The new school year was foreign territory, characterized by an abundance of alcohol and the common first week "screw the train, I'm just going to drive to school" mentality. Three stops at Shell, a car full of green P10 park tabs with $2.25 in bold print and an empty wallet later, I determined it was time to train it.
Prior to September, I was last seen on the C-Train back when cowboy hats, beer gardens and dirt-bag carnies dominated the scene. Yes, that's right, the Calgary Stampede.
That night the train provided not only a heated spot to sit and taunt the local drunks (read: my friends) but also a safe ride home. It was not until my less-than-satisfactory experience on Calgary Transit last week that my positive notion about the train, and society in general, was forever altered.
Usually my observation of train folk keeps me very interested, but on this day I was utterly disgusted with what I witnessed. Lingering in the air was the aroma of half-eaten lunches and body odour as the train slid into Centre Street station. I witnessed five elderly individuals board the train. The moment I saw an elderly women standing with two bags, I immediately sprang up and insisted she sit. Much to my dismay, I cannot say the rest of the students on the train also rose to the occasion.
There were at least 15 seated adolescents who did not even attempt to move. Instead, they remained seated, blasting whatever pop-punk garbage I could make out through their headphones.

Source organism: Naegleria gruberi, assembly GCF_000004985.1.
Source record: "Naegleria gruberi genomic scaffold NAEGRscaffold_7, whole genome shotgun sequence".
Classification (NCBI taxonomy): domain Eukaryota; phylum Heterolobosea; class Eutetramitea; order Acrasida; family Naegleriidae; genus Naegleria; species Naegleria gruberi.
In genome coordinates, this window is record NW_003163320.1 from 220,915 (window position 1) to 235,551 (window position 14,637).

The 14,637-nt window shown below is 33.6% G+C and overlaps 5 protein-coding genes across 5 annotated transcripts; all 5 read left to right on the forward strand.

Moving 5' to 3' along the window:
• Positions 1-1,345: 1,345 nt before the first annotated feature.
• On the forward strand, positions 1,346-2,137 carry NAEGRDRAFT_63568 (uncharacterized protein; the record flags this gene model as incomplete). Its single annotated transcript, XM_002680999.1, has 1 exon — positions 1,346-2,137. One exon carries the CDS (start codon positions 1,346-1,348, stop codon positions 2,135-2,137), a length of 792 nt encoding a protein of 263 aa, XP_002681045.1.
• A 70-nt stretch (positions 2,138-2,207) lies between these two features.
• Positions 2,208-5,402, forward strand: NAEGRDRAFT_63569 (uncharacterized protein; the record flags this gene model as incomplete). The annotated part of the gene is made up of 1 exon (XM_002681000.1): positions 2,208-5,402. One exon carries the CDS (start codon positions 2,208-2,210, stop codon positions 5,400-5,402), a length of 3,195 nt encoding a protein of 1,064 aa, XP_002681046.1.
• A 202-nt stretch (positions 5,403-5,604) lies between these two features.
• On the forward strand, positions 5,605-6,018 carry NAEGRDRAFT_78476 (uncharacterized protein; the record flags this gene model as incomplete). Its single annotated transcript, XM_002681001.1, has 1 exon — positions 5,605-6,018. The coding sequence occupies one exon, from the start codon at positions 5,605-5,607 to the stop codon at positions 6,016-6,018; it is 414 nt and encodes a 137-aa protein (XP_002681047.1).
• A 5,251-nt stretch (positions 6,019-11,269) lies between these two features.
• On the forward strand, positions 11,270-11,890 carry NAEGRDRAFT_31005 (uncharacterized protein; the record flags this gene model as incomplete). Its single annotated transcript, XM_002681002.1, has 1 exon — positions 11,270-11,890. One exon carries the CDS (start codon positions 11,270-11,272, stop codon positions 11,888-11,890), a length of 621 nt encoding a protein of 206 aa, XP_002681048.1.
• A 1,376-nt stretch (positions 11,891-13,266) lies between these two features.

I am in no way trying to make myself look like a hero here, but is it not common decency to stand for the elderly, disabled or pregnant? When did society lose all its respect? And more importantly why?
If the guy sitting beside me had simply turned his head, he would have seen a blatant sign directly in front of him reading "priority seating for senior citizens and the disabled." But is a sign even necessary to realize that we, as young and for the most part healthy individuals, should be letting the elderly take a seat?
The answer is no.
Perhaps it is due to a modern-day society losing touch with family values. Children, and especially teenagers, are frequently spending less time at home with their parents. Due to this, they are missing out on a very important message, the very substructure of an affluent society--the message of respect.
Industrialization also plays a role. The gains of a highly evolved technological society simultaneously erode the power, prestige and respect the elderly are entitled to.
Modern living disconnects generations, and, over time, the term "elders," a designation with a positive undertone, has become "elderly," commanding far less prominence.
I would love to take any one of the youths on that train to Eastern Europe or Japan, and see each and every one of them get their asses kicked because, in those cultures, the prestige of older people is elevated, as it should be.
I will fully admit I fall into the category of those relentlessly bitching about how anyone over 65 should have their license revoked, because driving your land yacht in the middle lane going 40 in an 80 zone is rather bothersome.
However, if you're going to protest seniors driving, then at least have enough decency to stand for them on the train and present them the respect they deserve. God knows it's not going to kill you, and the regard you show may rub off on someone else.
Only then will it be possible to resurrect the dying virtue of respect in our communities.